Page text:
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Design issues hamper 6 billion FPGA debut

Posted: 06 Dec 2012 ?? ?Print Version ?Bookmark and Share

Keywords:FPGAs? IP? licensing? embedded?

Just enough FPGAs in SoCs

Others in the industry may still regard Achrnoix' entry in the embedded FPGA IP business as a bit of a distraction for the start-up.

There has long been pent-up demand for FPGAs among volume consumer SoC companies making handsets or tablets, Holt argued. Look no further than Altera's family of low-cost, low-power FPGAs for the consumer market. Another example is SiliconBlue Technologies, which was acquired by Lattice Semiconductor, which targeted its low-end FPGAs for consumer electronics devices such as smartphones and media tablets.

The difference here is that Achronix plans to license FPGA fabric as IP so that consumer chip companies can use "just enough FPGAs" in their SoCs, Holt explained.

The reason consumer electronics chip companies are clamoring for FPGA solutions is "risk mitigation," said Holt. "Programmability can limit the number of tape-outs." As the consumer SoC's die gets larger, it's helpful to use part of the die for programmability.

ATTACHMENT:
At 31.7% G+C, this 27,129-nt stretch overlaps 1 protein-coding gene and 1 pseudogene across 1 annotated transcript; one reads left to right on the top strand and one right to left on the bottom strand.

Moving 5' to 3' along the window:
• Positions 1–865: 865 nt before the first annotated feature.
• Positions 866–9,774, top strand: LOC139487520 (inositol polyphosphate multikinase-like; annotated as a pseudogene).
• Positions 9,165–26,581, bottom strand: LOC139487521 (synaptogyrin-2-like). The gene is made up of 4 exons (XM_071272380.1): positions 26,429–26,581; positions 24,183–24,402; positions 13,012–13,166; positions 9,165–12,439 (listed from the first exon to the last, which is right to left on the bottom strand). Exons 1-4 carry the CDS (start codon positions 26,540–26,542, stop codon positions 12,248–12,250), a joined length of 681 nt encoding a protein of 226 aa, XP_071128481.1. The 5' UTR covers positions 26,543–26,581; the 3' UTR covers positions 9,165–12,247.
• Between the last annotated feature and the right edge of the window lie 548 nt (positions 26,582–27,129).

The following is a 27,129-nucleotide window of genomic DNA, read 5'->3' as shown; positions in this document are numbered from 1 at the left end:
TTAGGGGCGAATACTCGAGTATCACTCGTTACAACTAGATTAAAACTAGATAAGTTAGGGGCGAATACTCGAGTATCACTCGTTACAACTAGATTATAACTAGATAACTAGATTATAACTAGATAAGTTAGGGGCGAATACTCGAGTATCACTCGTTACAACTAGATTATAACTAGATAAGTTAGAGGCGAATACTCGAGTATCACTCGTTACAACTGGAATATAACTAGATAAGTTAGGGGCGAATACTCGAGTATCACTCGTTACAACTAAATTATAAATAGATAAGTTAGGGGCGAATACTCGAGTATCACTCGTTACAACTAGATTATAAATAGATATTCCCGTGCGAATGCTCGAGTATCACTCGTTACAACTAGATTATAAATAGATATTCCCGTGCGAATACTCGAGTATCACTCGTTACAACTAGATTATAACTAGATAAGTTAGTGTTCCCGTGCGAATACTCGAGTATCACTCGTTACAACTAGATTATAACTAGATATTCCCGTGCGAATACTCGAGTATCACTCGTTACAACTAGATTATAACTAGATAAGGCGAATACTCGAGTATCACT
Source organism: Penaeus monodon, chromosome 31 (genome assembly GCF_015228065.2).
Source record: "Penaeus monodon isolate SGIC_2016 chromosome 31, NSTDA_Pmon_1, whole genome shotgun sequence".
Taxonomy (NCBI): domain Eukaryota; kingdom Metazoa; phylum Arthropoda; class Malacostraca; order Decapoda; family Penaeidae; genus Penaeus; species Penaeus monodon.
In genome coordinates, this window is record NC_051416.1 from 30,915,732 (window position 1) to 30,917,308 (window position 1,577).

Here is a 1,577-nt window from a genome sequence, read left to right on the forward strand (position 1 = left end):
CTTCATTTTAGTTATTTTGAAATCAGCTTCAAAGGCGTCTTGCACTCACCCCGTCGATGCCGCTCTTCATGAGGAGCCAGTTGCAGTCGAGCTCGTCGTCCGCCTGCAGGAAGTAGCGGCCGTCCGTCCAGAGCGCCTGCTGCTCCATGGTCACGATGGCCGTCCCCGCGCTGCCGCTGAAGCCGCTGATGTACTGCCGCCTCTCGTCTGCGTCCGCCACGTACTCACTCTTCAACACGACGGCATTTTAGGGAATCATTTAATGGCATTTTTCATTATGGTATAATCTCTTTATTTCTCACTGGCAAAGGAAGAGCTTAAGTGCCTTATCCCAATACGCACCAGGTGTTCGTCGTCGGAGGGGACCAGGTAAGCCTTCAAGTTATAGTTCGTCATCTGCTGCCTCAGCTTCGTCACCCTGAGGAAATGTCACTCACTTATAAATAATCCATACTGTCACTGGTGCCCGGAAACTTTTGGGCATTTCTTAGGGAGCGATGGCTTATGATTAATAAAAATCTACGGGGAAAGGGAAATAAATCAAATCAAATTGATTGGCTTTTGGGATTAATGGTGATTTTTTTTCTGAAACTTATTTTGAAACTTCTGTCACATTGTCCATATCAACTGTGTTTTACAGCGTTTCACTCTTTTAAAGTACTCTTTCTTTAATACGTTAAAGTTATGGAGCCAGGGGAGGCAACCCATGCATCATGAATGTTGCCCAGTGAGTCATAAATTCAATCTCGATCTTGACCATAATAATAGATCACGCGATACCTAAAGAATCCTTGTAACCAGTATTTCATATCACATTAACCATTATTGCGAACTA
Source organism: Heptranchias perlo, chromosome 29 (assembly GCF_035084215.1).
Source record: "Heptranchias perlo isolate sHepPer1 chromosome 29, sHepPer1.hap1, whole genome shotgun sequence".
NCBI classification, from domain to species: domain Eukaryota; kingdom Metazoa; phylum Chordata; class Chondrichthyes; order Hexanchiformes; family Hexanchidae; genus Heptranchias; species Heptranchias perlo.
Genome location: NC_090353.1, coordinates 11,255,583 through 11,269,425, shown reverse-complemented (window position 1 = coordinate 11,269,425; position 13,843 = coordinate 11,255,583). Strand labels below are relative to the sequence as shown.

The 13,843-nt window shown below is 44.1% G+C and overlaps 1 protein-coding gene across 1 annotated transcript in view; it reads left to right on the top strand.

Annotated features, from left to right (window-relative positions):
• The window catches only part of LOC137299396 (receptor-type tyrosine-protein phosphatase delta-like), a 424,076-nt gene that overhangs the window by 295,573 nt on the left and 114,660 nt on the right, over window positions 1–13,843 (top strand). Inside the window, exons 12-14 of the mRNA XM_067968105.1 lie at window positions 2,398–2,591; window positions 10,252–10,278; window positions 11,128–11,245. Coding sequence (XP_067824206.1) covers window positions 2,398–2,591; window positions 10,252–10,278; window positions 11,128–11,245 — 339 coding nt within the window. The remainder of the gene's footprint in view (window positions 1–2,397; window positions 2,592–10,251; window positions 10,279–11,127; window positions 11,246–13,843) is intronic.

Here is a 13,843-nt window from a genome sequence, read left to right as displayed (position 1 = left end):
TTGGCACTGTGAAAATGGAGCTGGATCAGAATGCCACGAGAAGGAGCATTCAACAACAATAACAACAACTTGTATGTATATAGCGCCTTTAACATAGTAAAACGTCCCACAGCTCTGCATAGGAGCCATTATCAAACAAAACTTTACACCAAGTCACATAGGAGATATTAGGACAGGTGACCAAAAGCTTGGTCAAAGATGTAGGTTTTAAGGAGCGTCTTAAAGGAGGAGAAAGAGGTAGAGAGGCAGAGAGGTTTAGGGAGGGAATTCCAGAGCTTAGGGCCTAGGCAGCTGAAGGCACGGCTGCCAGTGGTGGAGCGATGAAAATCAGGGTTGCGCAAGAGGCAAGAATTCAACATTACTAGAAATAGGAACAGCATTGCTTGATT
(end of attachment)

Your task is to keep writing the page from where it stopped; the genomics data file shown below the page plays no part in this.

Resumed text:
Add to that, standards are constantly evolving for consumer products. "There are things that hardwired SoCs just can't do," Holt noted.

Moreover, FPGAs excel at doing complex logic very fast. "FPGAs are good at flexible acceleration of certain functions" on SoCs, explained Holt.

Achronix plans to announce its first embedded FPGA IP licencee in the first quarter of 2013.

Pointing out that the design cost for 22-/20-nm chips could range from $20 million to $50 million, according to recent cost estimates by Cadence, Holt said SoC companies would have to sell as many as 60 million to 100 million units to break even. Minimising the number of tape-outs becomes extremely important for SoC cost savings, he added.

Still, as long as there are SoC vendors looking to use FPGA fabric in a portion of their SoCs, IP seems like good business for Achronix. The company believes it can leverage the technology it has already developed.

Holt said Intel's "one-stop shop" is a huge advantage when compared to working with other foundries that may require a fabless chip company to work with many partners. More important, being an Intel customer confers credibility and quality assurance, especially among global supply managers. "Sure, we may be paying extra for wafer cost," Holt said. "But think about the high yield rate Intel brings. This is paying off for us."

Holt said Achronix is still planning to go public in 2014, but "it's not like my ego is tied to the IPO." The first thing Achronix must do is "become a profitable company within the 12 to18 months" after it starts sampling new FPGAs.

- Junko Yoshida
??EE Times


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